Victory for Gay Marriage! The court ruled 5-4 that the Constitution's guarantees of due process and equal protection under the law mean that states cannot ban same-sex marriages. With the ruling, gay marriage will become legal in all 50 states.
Justice Anthony Kennedy, writing on behalf of the court, said that the hope of gay people intending to marry "is not to be condemned to live in loneliness, excluded from one of civilization's oldest institutions. They ask for equal dignity in the eyes of the law. The Constitution grants them that right."
The ruling is the latest milestone in the gay rights movement in recent years. In 2010, Obama signed a law allowing gays to serve openly in the U.S. military. In 2013, the high court ruled unconstitutional a 1996 U.S. law that declared for the purposes of federal benefits marriage was defined as between one man and one woman.
Reaction came swiftly. President Barack Obama, the first sitting president to support gay marriage, said on Twitter, "Today is a big step in our march toward equality. Gay and lesbian couples now have the right to marry, just like anyone else."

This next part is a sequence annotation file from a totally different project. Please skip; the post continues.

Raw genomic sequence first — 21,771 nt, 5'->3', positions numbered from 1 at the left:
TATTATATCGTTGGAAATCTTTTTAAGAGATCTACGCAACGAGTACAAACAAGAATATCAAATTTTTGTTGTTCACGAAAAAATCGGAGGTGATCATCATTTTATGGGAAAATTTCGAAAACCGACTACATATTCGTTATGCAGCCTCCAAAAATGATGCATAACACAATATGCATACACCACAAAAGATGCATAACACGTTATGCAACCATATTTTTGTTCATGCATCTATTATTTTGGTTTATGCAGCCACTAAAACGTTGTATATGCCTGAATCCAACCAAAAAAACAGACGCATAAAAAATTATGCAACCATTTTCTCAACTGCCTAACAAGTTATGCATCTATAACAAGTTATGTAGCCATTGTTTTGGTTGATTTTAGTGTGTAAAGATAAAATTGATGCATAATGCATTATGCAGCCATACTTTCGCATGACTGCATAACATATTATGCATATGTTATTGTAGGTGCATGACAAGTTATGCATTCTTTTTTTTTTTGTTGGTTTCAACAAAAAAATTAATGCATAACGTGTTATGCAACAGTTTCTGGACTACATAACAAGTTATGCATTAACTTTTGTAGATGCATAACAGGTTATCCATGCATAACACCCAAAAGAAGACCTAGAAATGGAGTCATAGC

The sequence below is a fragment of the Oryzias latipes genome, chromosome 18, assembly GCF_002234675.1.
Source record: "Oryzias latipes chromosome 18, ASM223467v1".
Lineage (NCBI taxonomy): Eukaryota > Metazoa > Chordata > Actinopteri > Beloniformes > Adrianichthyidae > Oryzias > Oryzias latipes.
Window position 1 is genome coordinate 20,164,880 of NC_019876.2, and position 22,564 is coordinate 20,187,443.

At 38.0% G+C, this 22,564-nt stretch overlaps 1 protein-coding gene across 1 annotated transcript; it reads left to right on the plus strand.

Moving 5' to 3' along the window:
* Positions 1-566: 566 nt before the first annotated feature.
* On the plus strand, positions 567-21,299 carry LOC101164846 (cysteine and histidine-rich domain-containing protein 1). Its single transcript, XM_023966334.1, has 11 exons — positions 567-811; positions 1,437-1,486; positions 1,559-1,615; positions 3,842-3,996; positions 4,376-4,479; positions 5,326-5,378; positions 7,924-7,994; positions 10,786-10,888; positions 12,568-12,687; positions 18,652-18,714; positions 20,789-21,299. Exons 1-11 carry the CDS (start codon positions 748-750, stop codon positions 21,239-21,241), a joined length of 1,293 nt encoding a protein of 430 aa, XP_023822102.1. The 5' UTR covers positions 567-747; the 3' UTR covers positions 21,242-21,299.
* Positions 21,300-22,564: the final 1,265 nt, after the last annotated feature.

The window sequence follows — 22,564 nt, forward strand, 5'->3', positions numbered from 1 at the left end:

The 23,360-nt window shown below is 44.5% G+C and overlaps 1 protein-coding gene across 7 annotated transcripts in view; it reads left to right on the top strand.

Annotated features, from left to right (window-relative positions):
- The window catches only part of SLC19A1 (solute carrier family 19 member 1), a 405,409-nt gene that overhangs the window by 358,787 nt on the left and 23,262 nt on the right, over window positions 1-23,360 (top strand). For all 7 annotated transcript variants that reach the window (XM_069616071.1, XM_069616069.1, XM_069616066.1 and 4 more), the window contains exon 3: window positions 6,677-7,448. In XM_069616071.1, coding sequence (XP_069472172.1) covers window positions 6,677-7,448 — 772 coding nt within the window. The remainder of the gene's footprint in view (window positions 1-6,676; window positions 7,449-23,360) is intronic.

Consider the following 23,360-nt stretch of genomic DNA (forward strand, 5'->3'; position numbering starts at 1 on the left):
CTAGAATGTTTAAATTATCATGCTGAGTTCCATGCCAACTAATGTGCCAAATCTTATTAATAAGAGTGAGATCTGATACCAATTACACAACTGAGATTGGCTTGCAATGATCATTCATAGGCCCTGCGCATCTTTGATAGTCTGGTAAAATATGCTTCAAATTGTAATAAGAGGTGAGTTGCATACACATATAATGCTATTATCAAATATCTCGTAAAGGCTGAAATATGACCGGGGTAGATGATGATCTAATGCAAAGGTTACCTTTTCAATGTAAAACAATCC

Hillary Clinton, the front-runner for the 2016 Democratic presidential nomination, wrote on Twitter she was "proud to celebrate a historic victory for marriage equality." Until 2013, she had long said she was opposed to same-sex marriages, but said her view had since "evolved."
Republican presidential candidate Jeb Bush added, "Guided by my faith, I believe in traditional marriage. I believe the Supreme Court should have allowed the states to make this decision."
The decision follows rapid changes in attitudes and policies toward gay marriage in America. It was not until 2003 that the Supreme Court threw out state laws banning gay sex. And it was not until 2004 that the Massachusetts became the first state to legalize same-sex marriage. Gay marriage has gained increasing acceptance in opinion polls in recent years, particularly among younger Americans.